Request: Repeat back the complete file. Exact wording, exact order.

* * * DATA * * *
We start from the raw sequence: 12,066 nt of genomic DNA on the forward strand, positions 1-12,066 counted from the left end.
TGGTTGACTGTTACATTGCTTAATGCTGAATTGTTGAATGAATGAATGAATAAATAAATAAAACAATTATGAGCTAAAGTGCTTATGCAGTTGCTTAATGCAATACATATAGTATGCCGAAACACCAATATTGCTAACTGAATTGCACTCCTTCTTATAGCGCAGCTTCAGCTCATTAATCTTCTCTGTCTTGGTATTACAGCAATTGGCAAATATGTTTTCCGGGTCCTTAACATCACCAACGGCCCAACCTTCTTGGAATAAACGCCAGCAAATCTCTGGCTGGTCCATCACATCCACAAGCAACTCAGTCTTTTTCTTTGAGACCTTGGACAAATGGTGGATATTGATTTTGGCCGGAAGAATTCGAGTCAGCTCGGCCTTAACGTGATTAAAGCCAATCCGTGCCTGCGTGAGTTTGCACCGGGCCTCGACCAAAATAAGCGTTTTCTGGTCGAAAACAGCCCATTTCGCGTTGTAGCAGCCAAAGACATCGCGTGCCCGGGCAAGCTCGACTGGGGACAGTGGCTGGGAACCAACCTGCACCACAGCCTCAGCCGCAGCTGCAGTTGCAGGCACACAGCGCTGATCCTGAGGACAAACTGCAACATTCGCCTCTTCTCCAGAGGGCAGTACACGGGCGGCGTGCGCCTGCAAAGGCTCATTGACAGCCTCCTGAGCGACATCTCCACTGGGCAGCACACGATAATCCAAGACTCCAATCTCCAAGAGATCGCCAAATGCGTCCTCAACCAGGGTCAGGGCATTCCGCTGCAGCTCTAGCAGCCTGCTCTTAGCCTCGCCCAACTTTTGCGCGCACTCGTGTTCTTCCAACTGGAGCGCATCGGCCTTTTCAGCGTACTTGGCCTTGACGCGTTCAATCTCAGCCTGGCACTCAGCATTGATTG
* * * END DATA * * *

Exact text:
We start from the raw sequence: 12,066 nt of genomic DNA on the forward strand, positions 1-12,066 counted from the left end.
TGGTTGACTGTTACATTGCTTAATGCTGAATTGTTGAATGAATGAATGAATAAATAAATAAAACAATTATGAGCTAAAGTGCTTATGCAGTTGCTTAATGCAATACATATAGTATGCCGAAACACCAATATTGCTAACTGAATTGCACTCCTTCTTATAGCGCAGCTTCAGCTCATTAATCTTCTCTGTCTTGGTATTACAGCAATTGGCAAATATGTTTTCCGGGTCCTTAACATCACCAACGGCCCAACCTTCTTGGAATAAACGCCAGCAAATCTCTGGCTGGTCCATCACATCCACAAGCAACTCAGTCTTTTTCTTTGAGACCTTGGACAAATGGTGGATATTGATTTTGGCCGGAAGAATTCGAGTCAGCTCGGCCTTAACGTGATTAAAGCCAATCCGTGCCTGCGTGAGTTTGCACCGGGCCTCGACCAAAATAAGCGTTTTCTGGTCGAAAACAGCCCATTTCGCGTTGTAGCAGCCAAAGACATCGCGTGCCCGGGCAAGCTCGACTGGGGACAGTGGCTGGGAACCAACCTGCACCACAGCCTCAGCCGCAGCTGCAGTTGCAGGCACACAGCGCTGATCCTGAGGACAAACTGCAACATTCGCCTCTTCTCCAGAGGGCAGTACACGGGCGGCGTGCGCCTGCAAAGGCTCATTGACAGCCTCCTGAGCGACATCTCCACTGGGCAGCACACGATAATCCAAGACTCCAATCTCCAAGAGATCGCCAAATGCGTCCTCAACCAGGGTCAGGGCATTCCGCTGCAGCTCTAGCAGCCTGCTCTTAGCCTCGCCCAACTTTTGCGCGCACTCGTGTTCTTCCAACTGGAGCGCATCGGCCTTTTCAGCGTACTTGGCCTTGACGCGTTCAATCTCAGCCTGGCACTCAGCATTGATTG